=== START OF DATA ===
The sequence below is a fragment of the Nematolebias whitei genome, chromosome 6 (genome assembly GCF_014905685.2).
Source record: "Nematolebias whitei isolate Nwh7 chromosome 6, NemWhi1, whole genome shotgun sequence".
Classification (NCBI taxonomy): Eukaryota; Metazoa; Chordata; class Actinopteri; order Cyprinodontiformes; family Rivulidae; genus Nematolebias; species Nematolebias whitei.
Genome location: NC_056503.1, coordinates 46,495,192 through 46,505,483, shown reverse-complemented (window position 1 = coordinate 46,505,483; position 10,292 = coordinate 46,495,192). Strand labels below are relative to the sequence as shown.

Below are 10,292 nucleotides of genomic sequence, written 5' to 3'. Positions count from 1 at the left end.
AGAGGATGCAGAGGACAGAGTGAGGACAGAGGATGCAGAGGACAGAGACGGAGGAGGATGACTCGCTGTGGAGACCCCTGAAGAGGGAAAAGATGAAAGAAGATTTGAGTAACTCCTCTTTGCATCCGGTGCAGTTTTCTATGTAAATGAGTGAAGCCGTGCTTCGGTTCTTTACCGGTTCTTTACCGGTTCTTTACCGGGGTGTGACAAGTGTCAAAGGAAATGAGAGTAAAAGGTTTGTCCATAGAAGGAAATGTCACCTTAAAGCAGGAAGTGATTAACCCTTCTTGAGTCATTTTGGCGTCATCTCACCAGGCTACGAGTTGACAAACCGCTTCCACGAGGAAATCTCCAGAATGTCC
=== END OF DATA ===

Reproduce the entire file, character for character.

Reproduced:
The sequence below is a fragment of the Nematolebias whitei genome, chromosome 6 (genome assembly GCF_014905685.2).
Source record: "Nematolebias whitei isolate Nwh7 chromosome 6, NemWhi1, whole genome shotgun sequence".
Classification (NCBI taxonomy): Eukaryota; Metazoa; Chordata; class Actinopteri; order Cyprinodontiformes; family Rivulidae; genus Nematolebias; species Nematolebias whitei.
Genome location: NC_056503.1, coordinates 46,495,192 through 46,505,483, shown reverse-complemented (window position 1 = coordinate 46,505,483; position 10,292 = coordinate 46,495,192). Strand labels below are relative to the sequence as shown.

Below are 10,292 nucleotides of genomic sequence, written 5' to 3'. Positions count from 1 at the left end.
AGAGGATGCAGAGGACAGAGTGAGGACAGAGGATGCAGAGGACAGAGACGGAGGAGGATGACTCGCTGTGGAGACCCCTGAAGAGGGAAAAGATGAAAGAAGATTTGAGTAACTCCTCTTTGCATCCGGTGCAGTTTTCTATGTAAATGAGTGAAGCCGTGCTTCGGTTCTTTACCGGTTCTTTACCGGTTCTTTACCGGGGTGTGACAAGTGTCAAAGGAAATGAGAGTAAAAGGTTTGTCCATAGAAGGAAATGTCACCTTAAAGCAGGAAGTGATTAACCCTTCTTGAGTCATTTTGGCGTCATCTCACCAGGCTACGAGTTGACAAACCGCTTCCACGAGGAAATCTCCAGAATGTCC